Archives

My Peekskill — # 16 – Peekskill Steps Into New Territory. One Person at a Time.

Share
Great to be back on the My Peekskill beat. Missed you all. I went a little underground for a time to see if I could help shape the pipeline opposition’s message and outreach to Peekskill and Westchester County. I’m back, picking up more or less where I left off. (Pro tip: look for me at Monday’s Common Council Meeting. I’ll get there as soon as I can – I’ll be coming from the board meeting of the Ossining Documentary and Discussion Series – the next screening (Merchants of Doubt) is my first time curating, and I’m happy with the results. Come see!)

Joe Squillante stepped into new territory yesterday. For those who don’t know him, Joe is one of the most beloved and respected photographers of the Hudson River we’ve got. See some of his work here. Check out his current show at the Chappaqua Library. As he told me yesterday, “I feel in love with the Hudson forty years ago, and I’ve been photographing the river ever since.

He asked me to take him on a tour of the destruction that’s already been perpetrated by Spectra’s construction of the AIM pipeline. I’d seen it before, but being witness to such violation beside an artist with such a deep love for the natural world made it all the more upsetting and melancholy.

He’s never done anything like this before, gotten involved in something controversial. He told me he’s stepping into very new territory. “I never put my fine art on Facebook and the like,” he told me, “But this is different. I want you to put these photographs up.”

Why now? “I’m a homeowner here, this is my town. I want to protect it. Because this is an atrocity to me, ravaging nature and for what? Their own private purposes, not for the people.”

And in other news of Peekskillians stepping into new territory, Maureen Winzig was in court two weeks ago – not as a defendant, but as courtroom sketch artist – for the very first time. I made a presentation to the Peekskill Arts Alliance (of which, if you don’t know, she is the very able President) about the incredibly creative and moving work that’s been done by artists of all kinds in support of trying to stop the pipeline – and many other grassroots efforts to help bring a better world into being. And to ask for the help and support of as many of the more than 70 artistic members I could persuade to join in. Including asking for a courtroom sketch artist. Maureen stepped up and showed up (two steps required in order to make a difference). All through the fantastically boring testimony of two State Police Officers who interacted with the Montrose 9 on the day of their arrest, she was off on the side, unobtrusively sketching away. Her sketch captures some of the power and poignancy of those 9 brave Defenders and their one stalwart attorney. I’ll post her sketch in a few days, along with Joseph’s photographs. Experience the amazing breadth of Maureen’s work here, and go to her beautiful watercolor show here. In fact, once I post this, I’m going to her reception. Maybe I’ll see you there!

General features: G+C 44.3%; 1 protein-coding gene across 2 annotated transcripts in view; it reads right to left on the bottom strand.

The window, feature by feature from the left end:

And, honestly, hats off and buckets of respect to all the other Peekskillians and others who have become responded to this assault on our safety and peace of mind by stepping into new territory. However new the territory or large the step. Nothing begins without that single first step. And buckets of respect in advance for those who are considering it now and will take their step later, and those who are going to take a step and don’t yet have even clue number one that they’ll do any such thing, ever.

Here’s some pictures I took on our photo safari. Joe’s sure-to-be-remarkable photographs will be up next week.

Reynolds Hills - Where Nancy Vann stopped the Pipeline for an entire day. That yellow gas pipe wasn't there yet.

Reynolds Hills – Where Nancy Vann stopped the Pipeline for an entire day.

Some of what Nancy stopped -- on a much warmer day.

Some of what Nancy stopped on that much warmer day.

Blue Mountain preserve where Rob Astorino sold control of public parkland -- many say illegally

Blue Mountain preserve where Rob Astorino sold control of public parkland — many say illegally

Joseph Squillante at the industrial encampment right next to his beloved Hudson. They're planning to lay pipe under the river -- Joe and I talked about photographing fossil fuels from pipelines ruptured under rivers burning uncontrollably.

Joseph Squillante at the industrial encampment right next to his beloved Hudson. They’re planning to lay pipe under the river — Joe & talked about photographing fossil fuels from pipelines ruptured under rivers burning uncontrollably.

Leave a Reply

You can use these HTML tags

<a href="" title=""> <abbr title=""> <acronym title=""> <b> <blockquote cite=""> <cite> <code> <del datetime=""> <em> <i> <q cite=""> <s> <strike> <strong>